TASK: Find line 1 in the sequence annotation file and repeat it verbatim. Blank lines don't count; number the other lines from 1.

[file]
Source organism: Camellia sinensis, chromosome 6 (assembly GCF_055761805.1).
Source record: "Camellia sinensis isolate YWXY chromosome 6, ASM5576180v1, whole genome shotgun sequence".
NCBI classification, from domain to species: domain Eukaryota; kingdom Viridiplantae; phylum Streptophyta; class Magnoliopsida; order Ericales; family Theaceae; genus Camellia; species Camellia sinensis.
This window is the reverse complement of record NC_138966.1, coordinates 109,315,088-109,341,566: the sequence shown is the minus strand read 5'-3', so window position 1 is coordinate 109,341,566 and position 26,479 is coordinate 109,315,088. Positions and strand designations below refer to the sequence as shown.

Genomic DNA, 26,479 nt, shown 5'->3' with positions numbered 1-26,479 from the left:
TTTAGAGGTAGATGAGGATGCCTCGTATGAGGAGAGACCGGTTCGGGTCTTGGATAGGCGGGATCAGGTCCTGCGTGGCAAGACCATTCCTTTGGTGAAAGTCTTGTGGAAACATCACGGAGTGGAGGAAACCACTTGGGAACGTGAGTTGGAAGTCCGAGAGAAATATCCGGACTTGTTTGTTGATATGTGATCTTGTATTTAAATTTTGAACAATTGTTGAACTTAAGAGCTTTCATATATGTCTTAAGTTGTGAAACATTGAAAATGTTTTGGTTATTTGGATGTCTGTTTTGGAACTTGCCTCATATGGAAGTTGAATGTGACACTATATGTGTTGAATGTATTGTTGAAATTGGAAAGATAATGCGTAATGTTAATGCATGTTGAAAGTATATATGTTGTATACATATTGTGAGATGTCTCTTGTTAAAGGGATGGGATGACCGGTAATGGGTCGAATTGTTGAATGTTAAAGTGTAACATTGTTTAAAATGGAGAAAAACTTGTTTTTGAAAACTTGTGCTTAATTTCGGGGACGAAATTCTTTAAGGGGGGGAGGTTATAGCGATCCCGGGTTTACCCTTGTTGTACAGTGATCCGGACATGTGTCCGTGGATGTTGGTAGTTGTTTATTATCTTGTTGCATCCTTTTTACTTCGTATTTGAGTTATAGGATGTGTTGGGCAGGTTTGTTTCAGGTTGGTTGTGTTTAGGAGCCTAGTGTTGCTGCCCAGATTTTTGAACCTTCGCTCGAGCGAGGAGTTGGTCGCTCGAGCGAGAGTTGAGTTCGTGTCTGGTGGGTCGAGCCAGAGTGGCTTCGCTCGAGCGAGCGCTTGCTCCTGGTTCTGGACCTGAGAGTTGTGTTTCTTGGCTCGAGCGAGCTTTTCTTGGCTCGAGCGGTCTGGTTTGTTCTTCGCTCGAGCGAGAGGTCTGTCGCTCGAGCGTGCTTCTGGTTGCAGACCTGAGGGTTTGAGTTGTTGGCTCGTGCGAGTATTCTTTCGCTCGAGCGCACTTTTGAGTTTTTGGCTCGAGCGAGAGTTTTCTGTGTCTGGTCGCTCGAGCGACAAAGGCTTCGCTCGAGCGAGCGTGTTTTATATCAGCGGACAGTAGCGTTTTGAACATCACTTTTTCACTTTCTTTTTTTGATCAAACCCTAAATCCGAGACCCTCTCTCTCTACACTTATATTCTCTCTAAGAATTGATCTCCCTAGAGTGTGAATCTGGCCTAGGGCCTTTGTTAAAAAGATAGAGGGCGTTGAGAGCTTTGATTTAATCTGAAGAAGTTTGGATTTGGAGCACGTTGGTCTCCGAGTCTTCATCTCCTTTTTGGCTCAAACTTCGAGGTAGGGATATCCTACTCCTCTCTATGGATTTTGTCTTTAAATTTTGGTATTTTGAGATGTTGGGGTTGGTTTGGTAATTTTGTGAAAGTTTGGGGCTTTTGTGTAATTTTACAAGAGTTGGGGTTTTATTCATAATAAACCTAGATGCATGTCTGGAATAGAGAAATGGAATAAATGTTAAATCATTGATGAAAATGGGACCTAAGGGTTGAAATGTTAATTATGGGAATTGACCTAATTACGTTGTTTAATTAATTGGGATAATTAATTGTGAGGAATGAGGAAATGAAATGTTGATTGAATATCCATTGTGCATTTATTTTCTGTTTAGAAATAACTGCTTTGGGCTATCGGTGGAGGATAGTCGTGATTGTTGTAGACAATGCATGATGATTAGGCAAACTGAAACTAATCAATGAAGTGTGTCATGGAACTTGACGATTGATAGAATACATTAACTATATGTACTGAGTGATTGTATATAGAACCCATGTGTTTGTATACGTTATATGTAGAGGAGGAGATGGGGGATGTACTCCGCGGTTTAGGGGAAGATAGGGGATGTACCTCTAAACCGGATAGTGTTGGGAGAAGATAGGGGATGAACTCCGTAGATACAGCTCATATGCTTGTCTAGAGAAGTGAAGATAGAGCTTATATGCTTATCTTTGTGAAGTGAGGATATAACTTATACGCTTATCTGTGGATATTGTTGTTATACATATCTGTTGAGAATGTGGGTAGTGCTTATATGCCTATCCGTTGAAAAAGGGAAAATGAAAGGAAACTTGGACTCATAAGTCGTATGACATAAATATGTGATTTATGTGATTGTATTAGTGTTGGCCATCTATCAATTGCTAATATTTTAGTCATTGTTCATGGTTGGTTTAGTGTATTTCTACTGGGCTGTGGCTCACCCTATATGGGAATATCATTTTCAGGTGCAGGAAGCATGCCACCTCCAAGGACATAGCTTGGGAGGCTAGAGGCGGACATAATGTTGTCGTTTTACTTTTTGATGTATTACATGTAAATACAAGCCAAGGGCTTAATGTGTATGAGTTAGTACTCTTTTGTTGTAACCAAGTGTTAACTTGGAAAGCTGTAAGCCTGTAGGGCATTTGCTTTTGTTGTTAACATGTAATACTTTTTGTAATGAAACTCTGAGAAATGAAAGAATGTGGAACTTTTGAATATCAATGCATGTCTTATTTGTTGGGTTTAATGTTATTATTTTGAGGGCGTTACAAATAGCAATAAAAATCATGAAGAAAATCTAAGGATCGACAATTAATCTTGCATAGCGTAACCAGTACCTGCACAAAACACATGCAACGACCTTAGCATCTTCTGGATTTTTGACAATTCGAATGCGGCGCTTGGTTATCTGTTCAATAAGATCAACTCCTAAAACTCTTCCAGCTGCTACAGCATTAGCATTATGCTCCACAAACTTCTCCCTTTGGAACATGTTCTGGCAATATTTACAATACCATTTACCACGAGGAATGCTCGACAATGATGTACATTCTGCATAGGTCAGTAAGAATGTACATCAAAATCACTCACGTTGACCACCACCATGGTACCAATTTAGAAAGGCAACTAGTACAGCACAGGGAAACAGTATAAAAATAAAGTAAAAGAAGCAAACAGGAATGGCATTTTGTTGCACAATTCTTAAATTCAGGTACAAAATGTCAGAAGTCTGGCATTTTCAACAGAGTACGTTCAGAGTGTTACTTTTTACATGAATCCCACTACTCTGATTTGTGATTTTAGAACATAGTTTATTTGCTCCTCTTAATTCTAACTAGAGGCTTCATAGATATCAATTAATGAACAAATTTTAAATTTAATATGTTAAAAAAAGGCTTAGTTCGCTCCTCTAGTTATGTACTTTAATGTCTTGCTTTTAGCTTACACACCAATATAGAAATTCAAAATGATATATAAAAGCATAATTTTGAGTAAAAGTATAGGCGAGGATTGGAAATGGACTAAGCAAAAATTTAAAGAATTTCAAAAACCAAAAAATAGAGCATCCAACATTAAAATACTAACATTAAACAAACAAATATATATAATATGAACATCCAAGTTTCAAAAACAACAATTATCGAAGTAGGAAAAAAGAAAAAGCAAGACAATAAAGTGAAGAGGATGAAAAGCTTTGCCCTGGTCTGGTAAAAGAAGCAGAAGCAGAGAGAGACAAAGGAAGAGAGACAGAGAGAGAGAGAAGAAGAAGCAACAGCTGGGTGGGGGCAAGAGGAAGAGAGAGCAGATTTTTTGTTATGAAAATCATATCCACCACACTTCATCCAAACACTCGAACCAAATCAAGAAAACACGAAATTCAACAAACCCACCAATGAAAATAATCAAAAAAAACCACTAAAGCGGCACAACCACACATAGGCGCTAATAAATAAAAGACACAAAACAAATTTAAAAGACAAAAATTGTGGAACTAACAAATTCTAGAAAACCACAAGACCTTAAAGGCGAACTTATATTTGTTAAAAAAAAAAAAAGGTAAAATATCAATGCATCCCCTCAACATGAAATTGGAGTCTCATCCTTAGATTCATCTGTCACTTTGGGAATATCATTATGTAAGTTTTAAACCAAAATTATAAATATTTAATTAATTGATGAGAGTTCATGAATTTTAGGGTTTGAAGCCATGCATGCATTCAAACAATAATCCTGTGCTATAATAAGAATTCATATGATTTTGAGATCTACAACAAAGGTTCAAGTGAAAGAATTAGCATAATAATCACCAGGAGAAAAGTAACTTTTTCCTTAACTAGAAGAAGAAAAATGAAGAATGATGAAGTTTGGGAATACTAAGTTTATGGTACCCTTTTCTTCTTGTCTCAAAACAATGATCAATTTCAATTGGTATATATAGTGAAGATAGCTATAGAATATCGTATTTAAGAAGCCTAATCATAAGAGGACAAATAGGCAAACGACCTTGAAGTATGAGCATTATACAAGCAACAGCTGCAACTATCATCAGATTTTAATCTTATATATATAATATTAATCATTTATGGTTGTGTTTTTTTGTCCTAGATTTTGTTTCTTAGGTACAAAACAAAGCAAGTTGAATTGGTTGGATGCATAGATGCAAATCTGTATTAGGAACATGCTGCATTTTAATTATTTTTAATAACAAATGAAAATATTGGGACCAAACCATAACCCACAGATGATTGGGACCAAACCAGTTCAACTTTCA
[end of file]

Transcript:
Source organism: Camellia sinensis, chromosome 6 (assembly GCF_055761805.1).